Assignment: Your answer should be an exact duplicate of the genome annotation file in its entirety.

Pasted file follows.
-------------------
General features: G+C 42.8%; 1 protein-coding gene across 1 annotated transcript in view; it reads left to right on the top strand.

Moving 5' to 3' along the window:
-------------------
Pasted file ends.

General features: G+C 42.8%; 1 protein-coding gene across 1 annotated transcript in view; it reads left to right on the top strand.

Moving 5' to 3' along the window: